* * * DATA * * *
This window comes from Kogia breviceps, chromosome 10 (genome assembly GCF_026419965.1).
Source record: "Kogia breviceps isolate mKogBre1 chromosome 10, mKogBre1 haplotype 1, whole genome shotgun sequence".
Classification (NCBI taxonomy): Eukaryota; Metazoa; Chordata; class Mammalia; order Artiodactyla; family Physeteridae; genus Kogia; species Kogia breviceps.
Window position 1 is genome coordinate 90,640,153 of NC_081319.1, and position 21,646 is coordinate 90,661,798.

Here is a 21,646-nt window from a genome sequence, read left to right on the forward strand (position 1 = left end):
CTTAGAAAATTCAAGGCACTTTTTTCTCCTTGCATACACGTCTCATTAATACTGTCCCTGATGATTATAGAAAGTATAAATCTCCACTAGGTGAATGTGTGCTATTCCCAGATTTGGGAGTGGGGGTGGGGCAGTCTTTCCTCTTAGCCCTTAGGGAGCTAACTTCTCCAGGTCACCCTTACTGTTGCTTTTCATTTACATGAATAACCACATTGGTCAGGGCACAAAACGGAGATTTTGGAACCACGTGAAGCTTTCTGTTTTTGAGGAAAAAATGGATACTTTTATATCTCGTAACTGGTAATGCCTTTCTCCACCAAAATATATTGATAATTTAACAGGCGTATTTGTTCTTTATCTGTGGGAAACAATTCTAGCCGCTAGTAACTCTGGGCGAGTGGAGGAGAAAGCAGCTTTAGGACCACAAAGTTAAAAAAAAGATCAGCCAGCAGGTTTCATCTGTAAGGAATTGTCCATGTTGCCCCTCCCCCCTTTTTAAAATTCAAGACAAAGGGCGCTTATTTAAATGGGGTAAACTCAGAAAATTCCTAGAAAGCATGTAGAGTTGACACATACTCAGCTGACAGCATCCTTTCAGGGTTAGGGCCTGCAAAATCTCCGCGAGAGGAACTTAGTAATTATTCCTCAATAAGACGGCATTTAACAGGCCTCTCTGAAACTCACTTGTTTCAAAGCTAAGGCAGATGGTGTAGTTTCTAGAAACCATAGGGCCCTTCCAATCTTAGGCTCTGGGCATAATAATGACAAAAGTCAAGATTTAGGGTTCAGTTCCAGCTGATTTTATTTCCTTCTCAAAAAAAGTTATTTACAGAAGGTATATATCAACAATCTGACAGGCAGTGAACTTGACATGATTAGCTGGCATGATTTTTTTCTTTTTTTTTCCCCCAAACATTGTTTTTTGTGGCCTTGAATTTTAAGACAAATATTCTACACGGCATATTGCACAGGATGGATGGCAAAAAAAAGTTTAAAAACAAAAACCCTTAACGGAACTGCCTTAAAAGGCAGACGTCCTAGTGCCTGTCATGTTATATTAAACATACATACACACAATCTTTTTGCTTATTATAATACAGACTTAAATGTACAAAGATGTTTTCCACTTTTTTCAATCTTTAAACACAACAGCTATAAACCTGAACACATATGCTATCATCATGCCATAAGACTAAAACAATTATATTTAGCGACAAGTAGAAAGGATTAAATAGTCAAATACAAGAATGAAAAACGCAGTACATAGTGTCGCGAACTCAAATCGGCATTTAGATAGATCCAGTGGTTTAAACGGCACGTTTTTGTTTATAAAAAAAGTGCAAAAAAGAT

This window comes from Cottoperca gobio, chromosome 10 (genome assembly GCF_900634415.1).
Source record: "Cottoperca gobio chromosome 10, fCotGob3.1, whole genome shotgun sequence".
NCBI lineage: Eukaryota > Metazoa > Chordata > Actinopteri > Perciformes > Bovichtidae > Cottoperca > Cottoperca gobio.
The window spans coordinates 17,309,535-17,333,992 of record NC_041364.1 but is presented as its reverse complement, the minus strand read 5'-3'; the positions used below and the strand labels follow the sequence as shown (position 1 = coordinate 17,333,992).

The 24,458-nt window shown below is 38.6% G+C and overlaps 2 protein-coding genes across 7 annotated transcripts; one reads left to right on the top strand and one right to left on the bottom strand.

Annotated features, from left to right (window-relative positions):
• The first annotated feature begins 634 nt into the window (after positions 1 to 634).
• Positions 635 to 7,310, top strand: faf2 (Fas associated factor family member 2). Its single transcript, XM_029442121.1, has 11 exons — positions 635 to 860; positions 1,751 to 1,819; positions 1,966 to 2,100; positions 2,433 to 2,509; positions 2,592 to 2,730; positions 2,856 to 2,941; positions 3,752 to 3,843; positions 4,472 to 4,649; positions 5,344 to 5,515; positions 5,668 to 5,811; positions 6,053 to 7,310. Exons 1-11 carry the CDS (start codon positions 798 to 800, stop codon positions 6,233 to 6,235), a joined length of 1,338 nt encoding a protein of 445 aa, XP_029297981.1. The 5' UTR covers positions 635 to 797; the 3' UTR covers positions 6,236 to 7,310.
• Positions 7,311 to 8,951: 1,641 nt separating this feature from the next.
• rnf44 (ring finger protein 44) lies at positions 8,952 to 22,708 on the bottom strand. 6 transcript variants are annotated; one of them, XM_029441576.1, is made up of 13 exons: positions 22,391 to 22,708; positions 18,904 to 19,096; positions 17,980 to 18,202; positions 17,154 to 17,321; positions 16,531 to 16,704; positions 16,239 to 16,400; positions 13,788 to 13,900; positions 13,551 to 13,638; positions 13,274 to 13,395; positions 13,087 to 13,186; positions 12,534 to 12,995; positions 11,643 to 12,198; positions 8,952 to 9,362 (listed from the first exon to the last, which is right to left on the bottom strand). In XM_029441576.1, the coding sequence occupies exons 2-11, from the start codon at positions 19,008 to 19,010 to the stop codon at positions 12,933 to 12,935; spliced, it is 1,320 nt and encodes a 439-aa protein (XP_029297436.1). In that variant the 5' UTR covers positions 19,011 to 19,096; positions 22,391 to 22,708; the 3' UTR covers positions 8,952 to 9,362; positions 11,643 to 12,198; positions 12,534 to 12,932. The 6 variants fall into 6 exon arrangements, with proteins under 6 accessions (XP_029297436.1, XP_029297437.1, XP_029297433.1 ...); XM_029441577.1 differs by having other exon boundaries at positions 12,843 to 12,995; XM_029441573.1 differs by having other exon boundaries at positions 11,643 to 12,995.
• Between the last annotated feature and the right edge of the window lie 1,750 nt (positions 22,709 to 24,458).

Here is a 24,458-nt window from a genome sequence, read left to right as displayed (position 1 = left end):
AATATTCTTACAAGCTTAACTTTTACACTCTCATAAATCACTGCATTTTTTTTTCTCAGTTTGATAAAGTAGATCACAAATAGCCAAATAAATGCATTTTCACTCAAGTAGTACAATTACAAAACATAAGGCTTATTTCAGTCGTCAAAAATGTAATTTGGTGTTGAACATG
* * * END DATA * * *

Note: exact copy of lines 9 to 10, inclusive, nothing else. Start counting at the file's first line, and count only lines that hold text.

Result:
NCBI lineage: Eukaryota > Metazoa > Chordata > Actinopteri > Perciformes > Bovichtidae > Cottoperca > Cottoperca gobio.
The window spans coordinates 17,309,535-17,333,992 of record NC_041364.1 but is presented as its reverse complement, the minus strand read 5'-3'; the positions used below and the strand labels follow the sequence as shown (position 1 = coordinate 17,333,992).